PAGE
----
Tooth Extraction – Bradford, MA
Safely Performed with Modern Techniques
No dentist will ever make a tooth extraction in Haverhill the first choice. Sometimes, however, a tooth is already beyond the point where fillings, dental crowns or root canal therapy can help. At Associates in Dental Health, we’ll use the digital technology and modern tools at our disposal to make sure the procedure is performed as comfortably as possible; we can also use oral conscious sedation if desired. When you’re experiencing a dental emergency, you can count on us to handle it efficiently and effectively.
Why Do I Need an Extraction?
Oftentimes a patient’s wisdom teeth will need to be removed in order to prevent damage to the other teeth as well as additional complications. In other cases, an extraction will be the last resort to avoid further dental health problems. Reasons for extraction can include:
- Excessive tooth decay that can’t be reversed
- Advanced gum disease
- Severe physical damage
- A baby tooth that has stayed too long and is preventing adult teeth from developing properly
- Making room for necessary orthodontic treatment
We will examine the overall health of your mouth and make sure we understand the situation as fully as possible before moving forward with a tooth extraction.
The Extraction Process
Before planning the procedure, we’ll take an X-ray of your tooth. We’ll also need to know your medical history; be sure to tell us about any medications, over-the-counter drugs, vitamins and supplements you’re taking. Antibiotics might be used if you’re suffering from certain medical conditions, such as an impaired immune system.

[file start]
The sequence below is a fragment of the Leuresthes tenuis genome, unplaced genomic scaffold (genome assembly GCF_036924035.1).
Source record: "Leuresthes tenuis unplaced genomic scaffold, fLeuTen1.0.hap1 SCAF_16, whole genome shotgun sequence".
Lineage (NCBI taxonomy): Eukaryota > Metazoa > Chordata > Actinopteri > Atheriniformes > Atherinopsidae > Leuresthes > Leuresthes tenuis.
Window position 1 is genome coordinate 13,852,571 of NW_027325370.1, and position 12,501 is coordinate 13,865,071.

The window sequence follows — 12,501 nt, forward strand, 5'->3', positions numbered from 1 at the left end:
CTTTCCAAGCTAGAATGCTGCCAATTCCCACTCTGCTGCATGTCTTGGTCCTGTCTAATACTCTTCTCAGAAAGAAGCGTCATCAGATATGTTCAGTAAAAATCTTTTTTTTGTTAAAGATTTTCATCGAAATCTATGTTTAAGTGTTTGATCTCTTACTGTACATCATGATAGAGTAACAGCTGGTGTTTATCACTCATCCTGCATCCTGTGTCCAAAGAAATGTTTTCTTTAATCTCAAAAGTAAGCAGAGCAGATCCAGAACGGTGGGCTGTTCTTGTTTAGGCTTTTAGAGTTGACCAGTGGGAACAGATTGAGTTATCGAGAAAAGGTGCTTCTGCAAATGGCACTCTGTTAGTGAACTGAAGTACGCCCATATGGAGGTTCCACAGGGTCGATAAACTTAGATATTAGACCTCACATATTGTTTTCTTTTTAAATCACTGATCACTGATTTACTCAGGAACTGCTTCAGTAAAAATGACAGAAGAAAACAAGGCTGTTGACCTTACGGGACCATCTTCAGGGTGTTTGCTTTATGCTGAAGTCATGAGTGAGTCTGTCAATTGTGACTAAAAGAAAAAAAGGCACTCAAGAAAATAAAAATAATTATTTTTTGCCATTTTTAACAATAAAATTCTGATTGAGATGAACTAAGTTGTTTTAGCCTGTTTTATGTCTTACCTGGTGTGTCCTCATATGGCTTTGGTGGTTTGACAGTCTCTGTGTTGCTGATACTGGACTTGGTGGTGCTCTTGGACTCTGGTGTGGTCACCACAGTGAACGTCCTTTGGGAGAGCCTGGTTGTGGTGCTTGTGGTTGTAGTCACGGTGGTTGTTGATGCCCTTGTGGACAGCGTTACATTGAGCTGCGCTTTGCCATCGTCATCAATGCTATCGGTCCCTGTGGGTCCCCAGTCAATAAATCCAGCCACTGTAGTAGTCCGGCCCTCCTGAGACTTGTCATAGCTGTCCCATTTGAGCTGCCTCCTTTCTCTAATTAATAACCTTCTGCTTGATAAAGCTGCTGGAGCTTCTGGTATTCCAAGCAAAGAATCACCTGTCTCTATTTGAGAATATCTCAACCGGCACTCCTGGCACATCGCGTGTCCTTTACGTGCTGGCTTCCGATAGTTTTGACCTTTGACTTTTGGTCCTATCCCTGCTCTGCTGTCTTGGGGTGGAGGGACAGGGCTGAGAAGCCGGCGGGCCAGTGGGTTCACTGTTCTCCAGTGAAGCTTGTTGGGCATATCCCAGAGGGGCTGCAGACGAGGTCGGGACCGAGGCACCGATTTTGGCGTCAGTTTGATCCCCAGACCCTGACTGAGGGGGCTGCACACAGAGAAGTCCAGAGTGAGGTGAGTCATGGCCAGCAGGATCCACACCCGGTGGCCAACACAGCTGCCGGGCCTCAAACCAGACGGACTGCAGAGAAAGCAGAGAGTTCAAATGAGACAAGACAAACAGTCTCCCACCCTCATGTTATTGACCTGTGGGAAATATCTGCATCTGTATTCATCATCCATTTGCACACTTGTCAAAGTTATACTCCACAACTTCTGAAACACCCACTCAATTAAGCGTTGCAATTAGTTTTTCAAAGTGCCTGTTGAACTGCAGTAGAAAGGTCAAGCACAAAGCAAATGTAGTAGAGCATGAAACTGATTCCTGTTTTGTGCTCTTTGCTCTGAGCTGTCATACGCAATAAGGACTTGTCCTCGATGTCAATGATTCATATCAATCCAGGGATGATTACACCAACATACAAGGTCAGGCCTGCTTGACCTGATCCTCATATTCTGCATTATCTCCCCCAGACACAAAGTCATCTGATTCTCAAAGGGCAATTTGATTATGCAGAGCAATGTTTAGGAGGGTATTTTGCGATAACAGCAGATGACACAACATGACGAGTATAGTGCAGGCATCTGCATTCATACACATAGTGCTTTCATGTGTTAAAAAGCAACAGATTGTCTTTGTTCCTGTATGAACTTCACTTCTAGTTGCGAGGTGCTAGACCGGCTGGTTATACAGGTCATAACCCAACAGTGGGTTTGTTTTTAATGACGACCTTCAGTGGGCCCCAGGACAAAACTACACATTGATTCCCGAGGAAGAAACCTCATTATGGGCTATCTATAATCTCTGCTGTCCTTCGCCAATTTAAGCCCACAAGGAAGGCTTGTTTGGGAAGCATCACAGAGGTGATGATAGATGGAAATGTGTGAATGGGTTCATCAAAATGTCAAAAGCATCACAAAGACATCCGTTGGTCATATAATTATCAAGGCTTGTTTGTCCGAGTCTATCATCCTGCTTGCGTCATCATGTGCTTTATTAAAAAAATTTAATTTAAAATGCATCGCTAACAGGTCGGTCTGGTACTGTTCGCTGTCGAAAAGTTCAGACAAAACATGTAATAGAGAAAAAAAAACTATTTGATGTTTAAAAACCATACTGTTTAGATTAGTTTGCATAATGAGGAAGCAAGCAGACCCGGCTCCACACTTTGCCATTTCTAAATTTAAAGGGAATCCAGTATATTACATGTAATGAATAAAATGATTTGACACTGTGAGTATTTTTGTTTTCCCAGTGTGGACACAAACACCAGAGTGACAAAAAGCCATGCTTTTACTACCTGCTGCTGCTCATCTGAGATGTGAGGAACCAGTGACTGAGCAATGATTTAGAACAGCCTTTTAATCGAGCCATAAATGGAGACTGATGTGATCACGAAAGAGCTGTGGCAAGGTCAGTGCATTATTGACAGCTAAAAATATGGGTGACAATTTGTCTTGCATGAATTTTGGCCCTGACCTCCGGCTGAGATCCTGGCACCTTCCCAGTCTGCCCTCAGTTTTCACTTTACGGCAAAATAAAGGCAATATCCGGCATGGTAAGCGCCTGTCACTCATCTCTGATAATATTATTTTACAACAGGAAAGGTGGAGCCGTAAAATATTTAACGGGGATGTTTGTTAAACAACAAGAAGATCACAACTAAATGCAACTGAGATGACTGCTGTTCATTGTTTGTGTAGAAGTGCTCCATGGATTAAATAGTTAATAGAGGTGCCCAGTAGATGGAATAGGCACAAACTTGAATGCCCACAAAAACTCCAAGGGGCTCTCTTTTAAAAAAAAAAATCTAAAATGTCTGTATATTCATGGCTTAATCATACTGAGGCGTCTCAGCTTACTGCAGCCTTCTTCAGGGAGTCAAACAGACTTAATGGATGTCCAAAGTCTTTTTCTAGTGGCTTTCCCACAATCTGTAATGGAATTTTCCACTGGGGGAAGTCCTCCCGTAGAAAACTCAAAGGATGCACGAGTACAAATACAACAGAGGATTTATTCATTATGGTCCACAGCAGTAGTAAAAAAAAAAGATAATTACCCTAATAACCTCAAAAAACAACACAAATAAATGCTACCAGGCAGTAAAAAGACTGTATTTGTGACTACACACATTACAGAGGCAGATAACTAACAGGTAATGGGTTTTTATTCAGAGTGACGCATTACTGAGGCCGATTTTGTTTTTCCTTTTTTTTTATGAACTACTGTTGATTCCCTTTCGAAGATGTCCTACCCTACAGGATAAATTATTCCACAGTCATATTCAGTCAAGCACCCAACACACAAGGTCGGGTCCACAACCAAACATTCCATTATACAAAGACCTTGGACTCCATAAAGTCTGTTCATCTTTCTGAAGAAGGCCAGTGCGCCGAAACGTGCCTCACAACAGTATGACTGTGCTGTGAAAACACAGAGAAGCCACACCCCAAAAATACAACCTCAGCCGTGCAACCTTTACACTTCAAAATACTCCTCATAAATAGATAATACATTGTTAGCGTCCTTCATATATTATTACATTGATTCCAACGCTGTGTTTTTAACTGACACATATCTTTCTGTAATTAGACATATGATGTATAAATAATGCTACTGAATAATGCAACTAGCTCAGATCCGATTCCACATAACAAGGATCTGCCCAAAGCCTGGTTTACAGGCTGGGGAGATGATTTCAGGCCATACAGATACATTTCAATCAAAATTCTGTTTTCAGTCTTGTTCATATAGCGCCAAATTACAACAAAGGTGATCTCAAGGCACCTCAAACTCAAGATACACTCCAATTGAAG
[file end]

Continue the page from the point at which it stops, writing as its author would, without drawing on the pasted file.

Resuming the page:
We’ll give you some instructions to follow before the procedure; for example, in some cases we might ask you not to eat or drink anything for a certain amount of time. If you catch a cold the night before, you might need to reschedule.
There are two kinds of extraction: simple and surgical. A simple extraction involves the use of an elevator and some forceps to loosen and remove the tooth. A surgical extraction will require a small incision in the gums so that we can access the root of the tooth; we might also need to remove a little bone. Sometimes a particularly weak tooth will be easier to remove in pieces rather than as a whole.
After the Procedure
It can take a few days to recover after having a tooth removed. Ice packs can be used for 10 minutes at a time to reduce any swelling. Painkillers may be prescribed. Don’t go back to your regular routine right away; for the first 24 hours, you should limit physical activity and eat only soft foods such as yogurt and applesauce. Avoid drinking through a straw, and do not smoke while your mouth is still recovering.
After the first full day, you can rinse with eight ounces of warm water mixed with a teaspoon to reduce your risk of infection. Gradually reintroduce more solid foods into your diet. If the pain doesn’t subside after several days, or if you notice symptoms such as fever or pus from the incision, call us as soon as possible.